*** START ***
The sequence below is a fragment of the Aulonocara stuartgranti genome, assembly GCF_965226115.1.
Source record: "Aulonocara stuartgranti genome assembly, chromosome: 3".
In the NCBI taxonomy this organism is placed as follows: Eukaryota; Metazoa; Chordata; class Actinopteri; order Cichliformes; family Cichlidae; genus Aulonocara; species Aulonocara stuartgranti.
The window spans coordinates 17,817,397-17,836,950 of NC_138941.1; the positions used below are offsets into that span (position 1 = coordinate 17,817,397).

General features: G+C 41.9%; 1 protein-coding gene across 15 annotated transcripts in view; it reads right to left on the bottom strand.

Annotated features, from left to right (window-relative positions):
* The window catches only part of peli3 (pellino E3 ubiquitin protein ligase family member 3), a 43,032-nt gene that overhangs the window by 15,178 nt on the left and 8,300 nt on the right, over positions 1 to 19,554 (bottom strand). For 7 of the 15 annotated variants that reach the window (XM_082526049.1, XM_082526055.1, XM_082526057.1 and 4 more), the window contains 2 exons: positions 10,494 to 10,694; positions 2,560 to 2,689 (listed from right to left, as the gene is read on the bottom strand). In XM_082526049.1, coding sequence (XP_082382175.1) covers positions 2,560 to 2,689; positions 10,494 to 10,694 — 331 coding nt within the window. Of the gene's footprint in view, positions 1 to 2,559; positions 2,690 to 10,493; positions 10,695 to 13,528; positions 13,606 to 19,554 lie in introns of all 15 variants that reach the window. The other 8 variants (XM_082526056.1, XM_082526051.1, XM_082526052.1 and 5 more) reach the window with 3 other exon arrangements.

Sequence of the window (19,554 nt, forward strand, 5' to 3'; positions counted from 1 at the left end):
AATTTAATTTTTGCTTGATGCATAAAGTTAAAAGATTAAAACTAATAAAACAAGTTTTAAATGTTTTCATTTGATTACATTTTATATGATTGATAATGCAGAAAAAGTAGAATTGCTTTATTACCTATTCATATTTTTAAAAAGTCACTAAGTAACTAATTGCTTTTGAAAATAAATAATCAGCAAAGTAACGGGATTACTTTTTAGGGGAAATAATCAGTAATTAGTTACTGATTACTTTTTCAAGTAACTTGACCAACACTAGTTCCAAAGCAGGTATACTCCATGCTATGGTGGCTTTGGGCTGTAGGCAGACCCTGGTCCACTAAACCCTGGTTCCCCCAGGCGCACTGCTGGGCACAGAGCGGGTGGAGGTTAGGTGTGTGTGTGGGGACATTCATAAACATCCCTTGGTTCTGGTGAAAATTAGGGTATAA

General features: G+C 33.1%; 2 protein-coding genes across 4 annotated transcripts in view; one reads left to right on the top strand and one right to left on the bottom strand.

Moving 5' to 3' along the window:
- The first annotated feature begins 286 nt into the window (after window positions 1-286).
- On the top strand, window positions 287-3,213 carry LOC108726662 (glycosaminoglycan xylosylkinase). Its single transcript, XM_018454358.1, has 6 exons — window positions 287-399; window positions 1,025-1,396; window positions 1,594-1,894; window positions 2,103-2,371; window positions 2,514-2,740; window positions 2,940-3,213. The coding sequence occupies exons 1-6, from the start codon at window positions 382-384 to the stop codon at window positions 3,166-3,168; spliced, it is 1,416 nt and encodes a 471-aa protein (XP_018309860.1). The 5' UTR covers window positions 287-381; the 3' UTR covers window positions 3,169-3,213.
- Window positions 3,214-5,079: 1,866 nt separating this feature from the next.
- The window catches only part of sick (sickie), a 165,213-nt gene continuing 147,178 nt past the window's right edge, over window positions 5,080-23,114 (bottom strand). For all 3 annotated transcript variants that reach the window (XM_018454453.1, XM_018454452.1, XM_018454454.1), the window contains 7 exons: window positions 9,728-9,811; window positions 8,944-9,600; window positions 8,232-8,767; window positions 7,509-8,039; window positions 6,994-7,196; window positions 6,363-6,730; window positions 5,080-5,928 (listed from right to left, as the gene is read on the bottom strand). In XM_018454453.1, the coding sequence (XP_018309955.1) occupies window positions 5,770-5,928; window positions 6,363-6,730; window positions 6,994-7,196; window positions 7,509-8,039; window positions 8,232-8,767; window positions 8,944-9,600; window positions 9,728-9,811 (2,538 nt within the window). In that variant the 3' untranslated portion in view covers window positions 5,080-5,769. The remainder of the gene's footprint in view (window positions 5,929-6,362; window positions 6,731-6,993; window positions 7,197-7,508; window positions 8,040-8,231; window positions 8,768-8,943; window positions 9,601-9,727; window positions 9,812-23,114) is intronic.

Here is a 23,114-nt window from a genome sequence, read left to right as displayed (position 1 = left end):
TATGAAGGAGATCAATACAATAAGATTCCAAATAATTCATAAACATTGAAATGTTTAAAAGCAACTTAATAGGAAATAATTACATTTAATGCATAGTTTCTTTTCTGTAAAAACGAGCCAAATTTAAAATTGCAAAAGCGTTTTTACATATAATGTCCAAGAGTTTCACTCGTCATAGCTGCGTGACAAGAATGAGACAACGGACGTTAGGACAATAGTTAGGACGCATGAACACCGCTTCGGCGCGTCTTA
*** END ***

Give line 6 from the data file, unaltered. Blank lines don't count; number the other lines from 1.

Annotated features, from left to right (window-relative positions):